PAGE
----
The Tribal Law and Order Act begins to empower tribal governments, address jurisdictional challenges and improve the agencies, programs and policies that have failed to protect, prevent and respond to Native American and Alaskan Native women survivors of sexual and domestic violence.

It is these very lifelines – the already chronically underfunded agencies and programs tasked with ensuring the safety and well-being of tribal communities – that Congress is threatening to cut…unless they hear from you first!

Support the funding that keeps America’s indigenous communities safe from rape and sexual violence.

With Congress in recess – and Congressional members’ at home in their local districts hearing the needs and priorities of their constituents (you!) – the time to strike is now!

So celebrate today by raising your voice in honor of America’s Indigenous peoples.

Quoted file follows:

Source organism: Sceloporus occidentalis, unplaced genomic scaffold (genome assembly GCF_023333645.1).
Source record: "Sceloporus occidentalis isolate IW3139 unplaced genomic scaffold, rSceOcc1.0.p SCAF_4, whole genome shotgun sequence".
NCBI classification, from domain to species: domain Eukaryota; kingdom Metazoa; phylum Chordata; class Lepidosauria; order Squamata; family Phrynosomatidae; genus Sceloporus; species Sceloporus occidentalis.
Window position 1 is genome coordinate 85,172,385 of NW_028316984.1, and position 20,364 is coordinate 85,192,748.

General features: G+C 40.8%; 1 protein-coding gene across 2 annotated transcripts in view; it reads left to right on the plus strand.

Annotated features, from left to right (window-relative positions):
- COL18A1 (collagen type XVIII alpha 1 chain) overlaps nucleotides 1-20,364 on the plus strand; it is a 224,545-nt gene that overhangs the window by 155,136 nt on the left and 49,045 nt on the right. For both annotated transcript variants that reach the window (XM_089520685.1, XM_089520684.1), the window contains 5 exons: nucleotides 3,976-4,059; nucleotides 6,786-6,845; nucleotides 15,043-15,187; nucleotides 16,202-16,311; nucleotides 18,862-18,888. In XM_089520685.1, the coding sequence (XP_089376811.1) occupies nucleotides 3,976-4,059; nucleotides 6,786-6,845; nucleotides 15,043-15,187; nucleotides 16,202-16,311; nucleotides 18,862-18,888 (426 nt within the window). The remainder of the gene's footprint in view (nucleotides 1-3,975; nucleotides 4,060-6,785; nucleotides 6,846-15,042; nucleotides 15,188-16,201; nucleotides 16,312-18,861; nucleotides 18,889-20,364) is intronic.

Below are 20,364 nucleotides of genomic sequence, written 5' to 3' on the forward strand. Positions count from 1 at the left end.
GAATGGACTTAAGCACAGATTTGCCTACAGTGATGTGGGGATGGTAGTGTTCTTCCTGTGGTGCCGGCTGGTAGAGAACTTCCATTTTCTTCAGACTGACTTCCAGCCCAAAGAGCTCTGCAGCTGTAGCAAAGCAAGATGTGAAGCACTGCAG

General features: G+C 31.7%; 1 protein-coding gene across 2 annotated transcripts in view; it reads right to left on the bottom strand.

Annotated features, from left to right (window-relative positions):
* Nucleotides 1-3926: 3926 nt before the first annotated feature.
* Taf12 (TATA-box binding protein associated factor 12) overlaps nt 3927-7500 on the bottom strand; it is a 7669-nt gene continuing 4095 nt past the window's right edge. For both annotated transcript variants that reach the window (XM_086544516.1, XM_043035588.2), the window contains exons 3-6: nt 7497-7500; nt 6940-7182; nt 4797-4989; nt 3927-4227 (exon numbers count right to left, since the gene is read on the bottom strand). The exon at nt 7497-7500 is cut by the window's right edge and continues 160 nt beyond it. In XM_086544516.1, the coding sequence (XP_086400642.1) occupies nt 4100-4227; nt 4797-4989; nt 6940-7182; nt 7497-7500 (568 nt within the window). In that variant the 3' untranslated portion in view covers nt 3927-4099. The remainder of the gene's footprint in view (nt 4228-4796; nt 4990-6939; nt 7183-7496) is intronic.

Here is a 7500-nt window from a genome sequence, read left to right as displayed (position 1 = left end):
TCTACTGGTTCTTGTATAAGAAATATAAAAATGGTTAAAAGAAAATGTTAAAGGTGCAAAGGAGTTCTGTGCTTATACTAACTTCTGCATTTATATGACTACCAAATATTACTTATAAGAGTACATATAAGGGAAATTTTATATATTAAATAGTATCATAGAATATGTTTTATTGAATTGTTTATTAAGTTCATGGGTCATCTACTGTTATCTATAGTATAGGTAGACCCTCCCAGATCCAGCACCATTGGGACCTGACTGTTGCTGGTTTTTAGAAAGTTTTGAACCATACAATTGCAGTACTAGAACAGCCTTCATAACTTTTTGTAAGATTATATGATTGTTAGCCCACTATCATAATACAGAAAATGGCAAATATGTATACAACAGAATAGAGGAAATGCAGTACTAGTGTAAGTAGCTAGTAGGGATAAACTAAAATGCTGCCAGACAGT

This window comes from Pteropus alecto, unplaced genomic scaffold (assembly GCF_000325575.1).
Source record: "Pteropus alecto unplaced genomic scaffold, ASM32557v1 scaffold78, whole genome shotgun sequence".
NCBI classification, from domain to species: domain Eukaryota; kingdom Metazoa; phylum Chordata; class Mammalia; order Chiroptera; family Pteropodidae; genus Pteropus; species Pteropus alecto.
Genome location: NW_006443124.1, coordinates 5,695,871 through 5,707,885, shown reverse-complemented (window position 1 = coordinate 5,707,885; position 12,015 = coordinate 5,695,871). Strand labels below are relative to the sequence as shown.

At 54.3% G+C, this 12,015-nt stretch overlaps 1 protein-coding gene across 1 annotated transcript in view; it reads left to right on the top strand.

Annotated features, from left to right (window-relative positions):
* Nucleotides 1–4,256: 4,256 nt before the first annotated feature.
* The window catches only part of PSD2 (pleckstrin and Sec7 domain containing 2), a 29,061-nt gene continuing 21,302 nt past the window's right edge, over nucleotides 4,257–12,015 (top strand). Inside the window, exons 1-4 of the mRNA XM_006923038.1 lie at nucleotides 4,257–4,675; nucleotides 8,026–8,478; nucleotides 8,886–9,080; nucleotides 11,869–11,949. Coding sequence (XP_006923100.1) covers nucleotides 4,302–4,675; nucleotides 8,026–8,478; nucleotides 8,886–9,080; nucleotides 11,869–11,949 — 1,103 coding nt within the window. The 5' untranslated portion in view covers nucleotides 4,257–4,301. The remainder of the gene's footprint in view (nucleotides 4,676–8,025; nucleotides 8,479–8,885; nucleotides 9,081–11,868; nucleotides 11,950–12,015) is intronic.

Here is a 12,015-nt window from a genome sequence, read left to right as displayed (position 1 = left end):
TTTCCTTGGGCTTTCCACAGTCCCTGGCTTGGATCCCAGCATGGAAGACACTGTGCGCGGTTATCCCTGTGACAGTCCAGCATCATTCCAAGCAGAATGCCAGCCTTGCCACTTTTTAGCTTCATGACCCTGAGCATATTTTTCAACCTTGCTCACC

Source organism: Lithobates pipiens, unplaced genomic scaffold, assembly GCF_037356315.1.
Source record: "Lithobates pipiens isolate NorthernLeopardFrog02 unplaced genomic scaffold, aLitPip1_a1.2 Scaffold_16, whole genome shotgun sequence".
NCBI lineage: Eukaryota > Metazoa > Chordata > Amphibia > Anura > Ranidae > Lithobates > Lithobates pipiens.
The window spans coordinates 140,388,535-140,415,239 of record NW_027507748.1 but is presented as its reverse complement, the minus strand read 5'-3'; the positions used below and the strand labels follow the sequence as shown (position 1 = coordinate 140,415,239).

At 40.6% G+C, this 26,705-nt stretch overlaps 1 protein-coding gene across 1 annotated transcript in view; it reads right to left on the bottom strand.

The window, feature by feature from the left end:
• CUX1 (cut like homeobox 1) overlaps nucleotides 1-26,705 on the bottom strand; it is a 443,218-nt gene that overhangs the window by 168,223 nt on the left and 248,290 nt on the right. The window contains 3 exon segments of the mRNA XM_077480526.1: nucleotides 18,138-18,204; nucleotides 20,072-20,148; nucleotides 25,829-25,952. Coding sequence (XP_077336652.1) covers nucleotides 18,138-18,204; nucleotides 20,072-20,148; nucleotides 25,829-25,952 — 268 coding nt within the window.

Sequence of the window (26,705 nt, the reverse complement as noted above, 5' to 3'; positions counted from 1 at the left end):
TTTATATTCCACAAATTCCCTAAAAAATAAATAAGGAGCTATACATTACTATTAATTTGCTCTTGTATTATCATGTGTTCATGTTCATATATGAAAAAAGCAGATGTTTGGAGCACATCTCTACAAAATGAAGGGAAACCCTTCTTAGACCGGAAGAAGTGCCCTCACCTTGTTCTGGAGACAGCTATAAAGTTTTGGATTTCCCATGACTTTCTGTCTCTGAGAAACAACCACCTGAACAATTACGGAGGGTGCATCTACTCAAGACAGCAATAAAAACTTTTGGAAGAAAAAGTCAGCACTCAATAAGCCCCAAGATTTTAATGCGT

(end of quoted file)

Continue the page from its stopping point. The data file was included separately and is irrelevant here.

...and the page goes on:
We fought to get legislation such as the Tribal Law and Order Act on the books, and there’s no better day than this one to fight to keep its legacy and purpose alive!

With Hope,

Angela T. Chang
Government Relations Associate Director
Amnesty International USA

TAKE ACTION

Chike and the River

From New York Journal of Books.

Chike and the River by Chinua Achebe
Reviewed by Gabriel Constans | Released: August 9, 2011
Publisher: Anchor (96 pages)

“In Chike and the River, young readers get an intimate look at African life, learn about the Niger River, and connect with Chike as if he is their own sibling. The brilliance of Mr. Achebe’s prose is his ability to make a reader feel like an omniscient sprite on Chike’s shoulder: along for the ride and privy to all that he senses and sees.”

This is a simple, powerful and hopeful story that provides an inside view into Nigeria and Africa. Chike and the River (originally published in South Africa by Cambridge University Press in 1966) tells the tale of a young man who leaves his small village of Umuofia to live with his uncle in the “big city” of Onitsha.

In Chike and the River, young readers get an intimate look at African life, learn about the Niger River, and connect with Chike as if he is their own brother.

Before Chike leaves for the city, his mother (head of a single-parent household that includes two sisters and Chike) gives him the same advice given by parents around the world about how to be safe and how to act with others.